The program bears no official name, but it remained in effect for the remainder of Crews’ time at LSU and is going to continue even as he embarks upon his pro career.
“It’s hard for me to talk about it and not get choked up,” George Crews says. “All these families have told us it’s about inclusion. They never would have even thought about going to a baseball game because of the difficulties that arise when you have a special needs child. But to see these kids’ faces light up when they see all the people there and cheering, man, it’s such a wonderful, wonderful thing.”
Crystal said the families contacted about the tickets typically have the same reaction she did when Crews first invited Aubrey to a game.
“They worry, ‘I don’t know how it’s going to go, I don’t know if my kid can go,’” she says. “But we tell them, ‘You know what? You’re invited, and it doesn’t matter if you stay or leave. You can try.’ That’s what Dylan has taught all of us as parents is to try, because you’re going to be surprised. And 100 percent of the time, every kid has had a blast and stayed. It eases the families’ mind to know you’re invited, you’re wanted to be there by Dylan.”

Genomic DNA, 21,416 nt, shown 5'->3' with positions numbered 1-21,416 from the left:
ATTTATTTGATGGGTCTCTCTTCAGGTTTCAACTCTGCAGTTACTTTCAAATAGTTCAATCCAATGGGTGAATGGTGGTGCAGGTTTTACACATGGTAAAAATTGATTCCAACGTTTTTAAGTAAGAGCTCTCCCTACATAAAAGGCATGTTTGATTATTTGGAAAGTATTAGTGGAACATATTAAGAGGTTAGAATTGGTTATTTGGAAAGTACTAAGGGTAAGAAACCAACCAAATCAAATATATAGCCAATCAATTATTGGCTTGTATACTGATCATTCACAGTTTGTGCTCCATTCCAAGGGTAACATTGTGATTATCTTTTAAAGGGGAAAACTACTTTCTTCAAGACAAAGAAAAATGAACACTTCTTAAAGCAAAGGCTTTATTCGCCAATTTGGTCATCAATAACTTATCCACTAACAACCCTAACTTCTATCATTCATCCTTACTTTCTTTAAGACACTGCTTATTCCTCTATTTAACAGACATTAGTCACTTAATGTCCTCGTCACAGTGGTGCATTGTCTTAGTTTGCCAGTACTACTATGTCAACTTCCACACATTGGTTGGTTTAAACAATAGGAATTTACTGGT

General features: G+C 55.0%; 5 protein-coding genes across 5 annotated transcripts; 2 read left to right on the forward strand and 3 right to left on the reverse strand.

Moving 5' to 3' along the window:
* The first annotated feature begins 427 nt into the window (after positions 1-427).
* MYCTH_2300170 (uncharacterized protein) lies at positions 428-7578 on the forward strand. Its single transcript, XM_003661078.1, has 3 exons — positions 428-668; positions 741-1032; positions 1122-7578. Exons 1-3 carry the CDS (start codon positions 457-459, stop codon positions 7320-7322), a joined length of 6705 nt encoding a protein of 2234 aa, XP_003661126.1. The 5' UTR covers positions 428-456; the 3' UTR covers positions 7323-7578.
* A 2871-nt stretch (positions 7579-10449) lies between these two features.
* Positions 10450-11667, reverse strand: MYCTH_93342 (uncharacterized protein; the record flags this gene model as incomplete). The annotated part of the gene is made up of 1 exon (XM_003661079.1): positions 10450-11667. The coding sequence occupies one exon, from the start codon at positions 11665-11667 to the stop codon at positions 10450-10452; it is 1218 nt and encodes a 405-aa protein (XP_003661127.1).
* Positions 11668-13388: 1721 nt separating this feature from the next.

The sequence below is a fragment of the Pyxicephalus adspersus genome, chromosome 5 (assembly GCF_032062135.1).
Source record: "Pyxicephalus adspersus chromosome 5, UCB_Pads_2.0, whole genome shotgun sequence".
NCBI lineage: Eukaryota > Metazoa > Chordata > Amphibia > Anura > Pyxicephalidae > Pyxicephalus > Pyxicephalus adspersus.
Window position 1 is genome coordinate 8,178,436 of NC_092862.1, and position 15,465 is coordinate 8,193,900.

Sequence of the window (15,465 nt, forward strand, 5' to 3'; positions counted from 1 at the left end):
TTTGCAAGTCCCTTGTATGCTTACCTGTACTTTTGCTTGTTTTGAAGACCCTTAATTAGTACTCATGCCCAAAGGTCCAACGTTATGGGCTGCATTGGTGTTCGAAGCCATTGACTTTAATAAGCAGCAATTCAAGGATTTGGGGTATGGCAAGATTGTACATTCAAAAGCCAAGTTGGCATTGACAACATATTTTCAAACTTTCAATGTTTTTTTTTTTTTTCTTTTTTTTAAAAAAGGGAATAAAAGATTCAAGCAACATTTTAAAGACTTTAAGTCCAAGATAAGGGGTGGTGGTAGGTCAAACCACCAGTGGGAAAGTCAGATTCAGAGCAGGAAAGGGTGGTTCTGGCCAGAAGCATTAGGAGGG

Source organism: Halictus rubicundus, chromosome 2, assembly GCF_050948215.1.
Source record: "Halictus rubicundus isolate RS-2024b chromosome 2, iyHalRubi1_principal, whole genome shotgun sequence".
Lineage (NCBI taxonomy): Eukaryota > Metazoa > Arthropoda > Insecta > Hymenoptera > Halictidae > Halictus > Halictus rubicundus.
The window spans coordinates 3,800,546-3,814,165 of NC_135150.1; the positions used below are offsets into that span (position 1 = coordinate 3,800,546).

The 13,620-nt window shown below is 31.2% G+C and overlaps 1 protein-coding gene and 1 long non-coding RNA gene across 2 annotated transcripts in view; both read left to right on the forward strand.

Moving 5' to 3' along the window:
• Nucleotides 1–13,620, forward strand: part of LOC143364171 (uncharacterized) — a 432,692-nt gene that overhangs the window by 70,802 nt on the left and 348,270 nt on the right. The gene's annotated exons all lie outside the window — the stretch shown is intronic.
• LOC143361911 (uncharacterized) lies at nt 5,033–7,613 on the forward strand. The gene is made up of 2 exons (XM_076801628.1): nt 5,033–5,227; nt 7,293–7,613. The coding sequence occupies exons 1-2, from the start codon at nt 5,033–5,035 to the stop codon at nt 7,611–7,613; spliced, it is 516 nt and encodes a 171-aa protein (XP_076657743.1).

After the games, Crews met with kids with many different kinds of disabilities, be it autism, cerebral palsy, or spina bifida.
“He’s so patient and so naturally aware,” Crystal says. “Dylan just has this natural way of adapting to every single kid he meets and gives them all his attention, whether they won or lost the game.”